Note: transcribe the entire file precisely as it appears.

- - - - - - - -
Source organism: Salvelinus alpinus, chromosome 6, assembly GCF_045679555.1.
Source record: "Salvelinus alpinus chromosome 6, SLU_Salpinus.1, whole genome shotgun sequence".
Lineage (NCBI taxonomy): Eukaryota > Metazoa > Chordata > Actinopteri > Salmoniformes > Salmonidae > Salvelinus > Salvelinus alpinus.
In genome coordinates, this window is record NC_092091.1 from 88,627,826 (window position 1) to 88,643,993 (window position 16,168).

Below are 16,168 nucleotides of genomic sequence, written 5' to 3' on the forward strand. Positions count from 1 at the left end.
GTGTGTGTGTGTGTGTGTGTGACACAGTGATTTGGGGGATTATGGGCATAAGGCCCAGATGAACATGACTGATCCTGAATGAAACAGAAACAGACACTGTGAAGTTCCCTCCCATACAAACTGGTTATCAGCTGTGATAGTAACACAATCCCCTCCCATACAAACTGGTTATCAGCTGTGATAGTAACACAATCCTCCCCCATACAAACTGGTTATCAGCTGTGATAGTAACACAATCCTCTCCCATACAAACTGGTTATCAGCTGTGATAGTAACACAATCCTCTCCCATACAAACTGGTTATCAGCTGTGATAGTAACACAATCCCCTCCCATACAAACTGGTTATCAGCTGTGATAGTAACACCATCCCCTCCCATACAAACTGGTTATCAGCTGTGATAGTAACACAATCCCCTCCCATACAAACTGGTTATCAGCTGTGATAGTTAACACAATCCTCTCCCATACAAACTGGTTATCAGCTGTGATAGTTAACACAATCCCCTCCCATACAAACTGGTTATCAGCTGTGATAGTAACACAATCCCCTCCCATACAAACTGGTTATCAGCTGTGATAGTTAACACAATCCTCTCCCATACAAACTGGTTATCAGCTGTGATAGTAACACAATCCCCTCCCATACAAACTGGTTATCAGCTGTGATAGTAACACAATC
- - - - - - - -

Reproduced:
Source organism: Salvelinus alpinus, chromosome 6, assembly GCF_045679555.1.
Source record: "Salvelinus alpinus chromosome 6, SLU_Salpinus.1, whole genome shotgun sequence".
Lineage (NCBI taxonomy): Eukaryota > Metazoa > Chordata > Actinopteri > Salmoniformes > Salmonidae > Salvelinus > Salvelinus alpinus.
In genome coordinates, this window is record NC_092091.1 from 88,627,826 (window position 1) to 88,643,993 (window position 16,168).

Below are 16,168 nucleotides of genomic sequence, written 5' to 3' on the forward strand. Positions count from 1 at the left end.
GTGTGTGTGTGTGTGTGTGTGACACAGTGATTTGGGGGATTATGGGCATAAGGCCCAGATGAACATGACTGATCCTGAATGAAACAGAAACAGACACTGTGAAGTTCCCTCCCATACAAACTGGTTATCAGCTGTGATAGTAACACAATCCCCTCCCATACAAACTGGTTATCAGCTGTGATAGTAACACAATCCTCCCCCATACAAACTGGTTATCAGCTGTGATAGTAACACAATCCTCTCCCATACAAACTGGTTATCAGCTGTGATAGTAACACAATCCTCTCCCATACAAACTGGTTATCAGCTGTGATAGTAACACAATCCCCTCCCATACAAACTGGTTATCAGCTGTGATAGTAACACCATCCCCTCCCATACAAACTGGTTATCAGCTGTGATAGTAACACAATCCCCTCCCATACAAACTGGTTATCAGCTGTGATAGTTAACACAATCCTCTCCCATACAAACTGGTTATCAGCTGTGATAGTTAACACAATCCCCTCCCATACAAACTGGTTATCAGCTGTGATAGTAACACAATCCCCTCCCATACAAACTGGTTATCAGCTGTGATAGTTAACACAATCCTCTCCCATACAAACTGGTTATCAGCTGTGATAGTAACACAATCCCCTCCCATACAAACTGGTTATCAGCTGTGATAGTAACACAATC